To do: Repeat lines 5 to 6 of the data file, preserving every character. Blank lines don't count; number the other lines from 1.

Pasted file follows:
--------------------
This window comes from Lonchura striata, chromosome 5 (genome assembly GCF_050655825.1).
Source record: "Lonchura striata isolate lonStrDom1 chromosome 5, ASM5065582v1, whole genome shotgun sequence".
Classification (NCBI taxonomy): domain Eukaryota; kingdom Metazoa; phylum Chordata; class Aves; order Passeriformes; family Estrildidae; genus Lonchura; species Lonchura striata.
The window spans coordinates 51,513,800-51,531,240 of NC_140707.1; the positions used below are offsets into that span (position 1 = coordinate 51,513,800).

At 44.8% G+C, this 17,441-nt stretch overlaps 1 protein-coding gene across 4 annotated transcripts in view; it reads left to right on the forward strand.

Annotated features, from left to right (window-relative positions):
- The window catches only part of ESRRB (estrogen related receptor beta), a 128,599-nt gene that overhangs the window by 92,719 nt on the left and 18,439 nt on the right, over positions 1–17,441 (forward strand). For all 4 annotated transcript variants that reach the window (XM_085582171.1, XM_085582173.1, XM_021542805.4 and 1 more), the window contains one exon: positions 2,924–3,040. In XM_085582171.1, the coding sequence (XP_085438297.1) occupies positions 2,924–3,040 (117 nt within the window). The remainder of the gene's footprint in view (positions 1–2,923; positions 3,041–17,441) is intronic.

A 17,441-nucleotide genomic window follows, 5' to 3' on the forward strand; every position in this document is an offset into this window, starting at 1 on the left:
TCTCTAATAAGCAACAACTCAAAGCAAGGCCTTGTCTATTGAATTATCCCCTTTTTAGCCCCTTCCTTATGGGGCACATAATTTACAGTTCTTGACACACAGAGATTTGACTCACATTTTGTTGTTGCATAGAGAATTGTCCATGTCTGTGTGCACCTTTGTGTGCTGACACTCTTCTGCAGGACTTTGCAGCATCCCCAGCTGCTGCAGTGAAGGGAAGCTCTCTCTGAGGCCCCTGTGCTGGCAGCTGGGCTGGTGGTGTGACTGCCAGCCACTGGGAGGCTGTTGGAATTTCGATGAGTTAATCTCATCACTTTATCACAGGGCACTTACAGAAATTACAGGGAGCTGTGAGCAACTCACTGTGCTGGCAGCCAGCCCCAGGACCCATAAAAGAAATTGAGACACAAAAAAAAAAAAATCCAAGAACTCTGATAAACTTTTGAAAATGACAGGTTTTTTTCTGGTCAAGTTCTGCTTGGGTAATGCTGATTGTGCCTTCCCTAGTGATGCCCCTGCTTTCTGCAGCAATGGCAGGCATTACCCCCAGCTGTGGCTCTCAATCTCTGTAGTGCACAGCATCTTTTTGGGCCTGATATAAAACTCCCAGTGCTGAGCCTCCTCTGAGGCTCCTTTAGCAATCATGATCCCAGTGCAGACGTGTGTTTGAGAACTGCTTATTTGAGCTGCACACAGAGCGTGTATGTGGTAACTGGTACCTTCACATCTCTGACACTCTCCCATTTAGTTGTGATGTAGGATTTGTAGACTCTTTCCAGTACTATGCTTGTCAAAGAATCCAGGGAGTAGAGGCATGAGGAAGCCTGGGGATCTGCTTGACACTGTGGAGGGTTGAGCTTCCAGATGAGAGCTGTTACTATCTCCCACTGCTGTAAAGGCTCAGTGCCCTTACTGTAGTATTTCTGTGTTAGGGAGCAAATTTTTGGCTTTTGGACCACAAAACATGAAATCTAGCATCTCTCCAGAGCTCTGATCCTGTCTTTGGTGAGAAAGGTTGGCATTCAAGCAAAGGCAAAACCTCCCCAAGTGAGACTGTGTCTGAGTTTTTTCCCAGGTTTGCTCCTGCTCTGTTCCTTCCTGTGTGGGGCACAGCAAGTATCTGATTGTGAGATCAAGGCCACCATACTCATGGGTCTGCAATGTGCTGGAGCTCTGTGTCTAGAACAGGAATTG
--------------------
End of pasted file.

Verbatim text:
At 44.8% G+C, this 17,441-nt stretch overlaps 1 protein-coding gene across 4 annotated transcripts in view; it reads left to right on the forward strand.

Annotated features, from left to right (window-relative positions):